Trade schools all over the country are reporting huge increases in enrollment as news of the demand for high-skill workers spreads, which will lead to a major jump in manufacturing staffing once these students enter the workforce, CNN reports.
According to the news source, American factories are benefiting from a manufacturing renaissance as more companies begin to move their manufacturing operations back from overseas and increase production on U.S. soil. This factory rebirth has led to an immediate demand for highly skilled workers who can handle machining and tool-and-die making. What's more, these jobs are increasingly weaving in computers and technology, leading many to attend trade schools to learn the ins and outs of such manufacturing duties.
Officials from trade schools around the nation say their manufacturing programs are swelling in response to the demand, with students ranging from young people first entering the workforce mid-career employees looking for work after the recession. But it isn't just the opportunity for work that is attracting so many students to trade schools, it's also the pay. Some of these high-skill positions start as high as $60,000 per year, the media outlet stated.
The surge in enrollment has actually posed never-before-seen challenges for many of the schools, who are already at or beyond capacity. This has led school officials to hire more instructors and to seek out additional funding necessary to purchase new equipment on which students can train. These hindrances, along with the time it takes fully train a factory worker - roughly a year - suggest the labor shortage in the manufacturing industry could continue for another few years, however the pipeline is certainly being filled.
The manufacturing industry has changed significantly in the last two decades, and now requires workers to be well versed in computer-aided design and engineering, said Sandra Krebsbach, executive director of the American Technical Education Association.
At the Dunwoody College of Technology in Minnesota, students can learn about tool-and-die, computer-aided and robotics manufacturing. This year, the school expects a class of about 120 students.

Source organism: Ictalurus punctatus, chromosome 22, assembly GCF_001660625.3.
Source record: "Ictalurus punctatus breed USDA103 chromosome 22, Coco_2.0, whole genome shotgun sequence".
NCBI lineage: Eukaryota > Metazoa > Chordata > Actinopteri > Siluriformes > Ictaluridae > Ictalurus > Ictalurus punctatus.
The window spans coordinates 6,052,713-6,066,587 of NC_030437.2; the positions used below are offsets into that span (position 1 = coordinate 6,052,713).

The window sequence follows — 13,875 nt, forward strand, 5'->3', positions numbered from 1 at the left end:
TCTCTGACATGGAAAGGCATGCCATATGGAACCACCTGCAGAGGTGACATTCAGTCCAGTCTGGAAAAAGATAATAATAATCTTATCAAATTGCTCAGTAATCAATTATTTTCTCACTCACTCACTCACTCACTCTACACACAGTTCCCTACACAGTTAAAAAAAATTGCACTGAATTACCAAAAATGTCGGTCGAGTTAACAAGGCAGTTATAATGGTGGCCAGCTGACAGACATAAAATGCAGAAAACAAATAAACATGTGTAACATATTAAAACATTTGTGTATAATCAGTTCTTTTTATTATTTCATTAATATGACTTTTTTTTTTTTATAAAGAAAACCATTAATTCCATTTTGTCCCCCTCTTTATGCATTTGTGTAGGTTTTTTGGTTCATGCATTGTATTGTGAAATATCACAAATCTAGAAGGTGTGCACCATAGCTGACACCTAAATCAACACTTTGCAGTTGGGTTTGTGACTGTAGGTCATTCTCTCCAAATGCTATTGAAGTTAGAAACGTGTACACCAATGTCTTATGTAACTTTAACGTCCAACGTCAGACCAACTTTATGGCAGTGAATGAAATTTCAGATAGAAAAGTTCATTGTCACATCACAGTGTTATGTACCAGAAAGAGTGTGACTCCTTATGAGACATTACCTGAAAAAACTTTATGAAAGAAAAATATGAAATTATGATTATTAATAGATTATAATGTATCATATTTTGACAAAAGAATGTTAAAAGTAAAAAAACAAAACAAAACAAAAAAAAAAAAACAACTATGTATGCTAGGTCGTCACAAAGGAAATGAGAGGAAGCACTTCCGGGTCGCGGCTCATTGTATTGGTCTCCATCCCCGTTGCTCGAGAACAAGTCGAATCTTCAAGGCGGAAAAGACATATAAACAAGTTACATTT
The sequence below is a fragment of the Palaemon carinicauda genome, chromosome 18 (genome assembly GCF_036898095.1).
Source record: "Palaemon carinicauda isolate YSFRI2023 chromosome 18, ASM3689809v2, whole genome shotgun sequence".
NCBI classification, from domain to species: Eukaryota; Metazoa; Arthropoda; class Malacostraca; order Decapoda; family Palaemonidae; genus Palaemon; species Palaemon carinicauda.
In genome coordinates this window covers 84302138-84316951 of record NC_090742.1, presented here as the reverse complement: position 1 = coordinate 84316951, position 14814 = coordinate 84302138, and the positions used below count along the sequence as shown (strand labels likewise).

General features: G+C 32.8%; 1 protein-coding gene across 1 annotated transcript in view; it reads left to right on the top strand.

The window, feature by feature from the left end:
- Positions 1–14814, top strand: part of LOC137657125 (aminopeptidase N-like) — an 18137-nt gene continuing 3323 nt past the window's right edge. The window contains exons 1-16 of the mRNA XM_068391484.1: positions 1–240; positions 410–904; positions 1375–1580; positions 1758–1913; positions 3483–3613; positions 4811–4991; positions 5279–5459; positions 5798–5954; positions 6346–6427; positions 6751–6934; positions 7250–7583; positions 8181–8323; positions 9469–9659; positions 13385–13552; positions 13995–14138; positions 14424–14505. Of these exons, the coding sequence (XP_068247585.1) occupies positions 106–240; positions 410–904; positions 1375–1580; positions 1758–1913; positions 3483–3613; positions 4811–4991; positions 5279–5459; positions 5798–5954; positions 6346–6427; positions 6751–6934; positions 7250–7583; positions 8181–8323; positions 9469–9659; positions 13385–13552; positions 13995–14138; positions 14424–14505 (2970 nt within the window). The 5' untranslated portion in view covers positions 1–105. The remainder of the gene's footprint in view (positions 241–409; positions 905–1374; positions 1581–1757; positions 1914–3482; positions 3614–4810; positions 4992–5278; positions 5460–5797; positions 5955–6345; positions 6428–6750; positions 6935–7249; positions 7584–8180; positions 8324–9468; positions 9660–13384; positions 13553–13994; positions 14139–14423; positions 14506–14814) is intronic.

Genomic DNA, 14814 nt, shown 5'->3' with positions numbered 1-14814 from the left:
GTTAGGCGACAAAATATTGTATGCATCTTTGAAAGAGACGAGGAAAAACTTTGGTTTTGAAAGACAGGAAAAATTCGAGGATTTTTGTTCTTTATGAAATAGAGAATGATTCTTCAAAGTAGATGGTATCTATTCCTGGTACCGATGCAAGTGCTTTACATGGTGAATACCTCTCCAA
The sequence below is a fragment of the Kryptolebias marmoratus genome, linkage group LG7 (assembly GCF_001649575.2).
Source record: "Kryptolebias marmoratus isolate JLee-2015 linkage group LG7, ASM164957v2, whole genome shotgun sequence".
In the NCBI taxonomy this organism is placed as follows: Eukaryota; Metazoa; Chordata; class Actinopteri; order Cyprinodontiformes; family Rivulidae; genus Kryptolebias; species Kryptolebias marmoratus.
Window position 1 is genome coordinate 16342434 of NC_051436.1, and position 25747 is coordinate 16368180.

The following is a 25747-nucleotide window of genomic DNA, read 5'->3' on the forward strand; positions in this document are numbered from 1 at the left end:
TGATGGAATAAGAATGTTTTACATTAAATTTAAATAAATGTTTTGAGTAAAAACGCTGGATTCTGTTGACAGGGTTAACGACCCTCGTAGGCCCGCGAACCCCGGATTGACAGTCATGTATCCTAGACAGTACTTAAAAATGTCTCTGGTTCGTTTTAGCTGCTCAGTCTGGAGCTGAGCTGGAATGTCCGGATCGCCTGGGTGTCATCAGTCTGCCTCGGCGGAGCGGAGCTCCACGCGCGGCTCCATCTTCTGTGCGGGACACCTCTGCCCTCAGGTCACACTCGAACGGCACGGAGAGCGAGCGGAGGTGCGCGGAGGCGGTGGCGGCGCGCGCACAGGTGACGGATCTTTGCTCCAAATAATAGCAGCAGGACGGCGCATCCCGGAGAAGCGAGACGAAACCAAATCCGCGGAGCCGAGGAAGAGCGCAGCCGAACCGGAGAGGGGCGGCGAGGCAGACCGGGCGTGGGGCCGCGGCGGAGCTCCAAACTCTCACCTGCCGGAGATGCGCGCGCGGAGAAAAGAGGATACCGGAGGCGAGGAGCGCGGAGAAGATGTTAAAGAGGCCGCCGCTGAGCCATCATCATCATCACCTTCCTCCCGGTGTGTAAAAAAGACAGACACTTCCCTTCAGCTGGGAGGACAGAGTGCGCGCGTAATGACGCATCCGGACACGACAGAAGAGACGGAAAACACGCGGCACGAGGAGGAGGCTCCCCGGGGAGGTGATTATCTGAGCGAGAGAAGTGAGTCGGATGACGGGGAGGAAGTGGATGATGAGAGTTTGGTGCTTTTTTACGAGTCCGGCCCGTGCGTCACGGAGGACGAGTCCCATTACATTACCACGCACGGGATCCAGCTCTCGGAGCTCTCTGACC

"That's the highest level of enrollees we've had in 15 years," said E.J. Daigle, the school's director of robotics and manufacturing.
The soaring demand for workers and the ensuing applicants for the school has led Dunwoody to develop a fast-track learning program for the first time ever, allowing students to receive training and find a manufacturing job all in a 6-month period.
"Most of these fast-track students are older, in their 30s and 40s, who can't take two years off to go to school," Daigle said.
Although manufacturing activity in the U.S. has been growing at an anemic rate for the past few months, the most recent data from the Institute for Supply Management in Chicago recently reported an increase in regional factory output, Bloomberg reports.
According to the the index, Midwest manufacturing activity jumped to 53.7, the highest reading since April and up from 52.9 in June. The media outlet stated that this jump in activity may be attributed to automakers that are rebuilding their inventories as sales pick up.
Harm Bandholz, chief U.S. economist at UniCredit Group in New York, stated that the manufacturing sector is showing "modest improvement," and that it's "not that bad."
According to the Bureau of Labor Statistics, manufacturing employment grew by 11,000 jobs in June, led by positions in the automotive sector, which added 7,000 new jobs.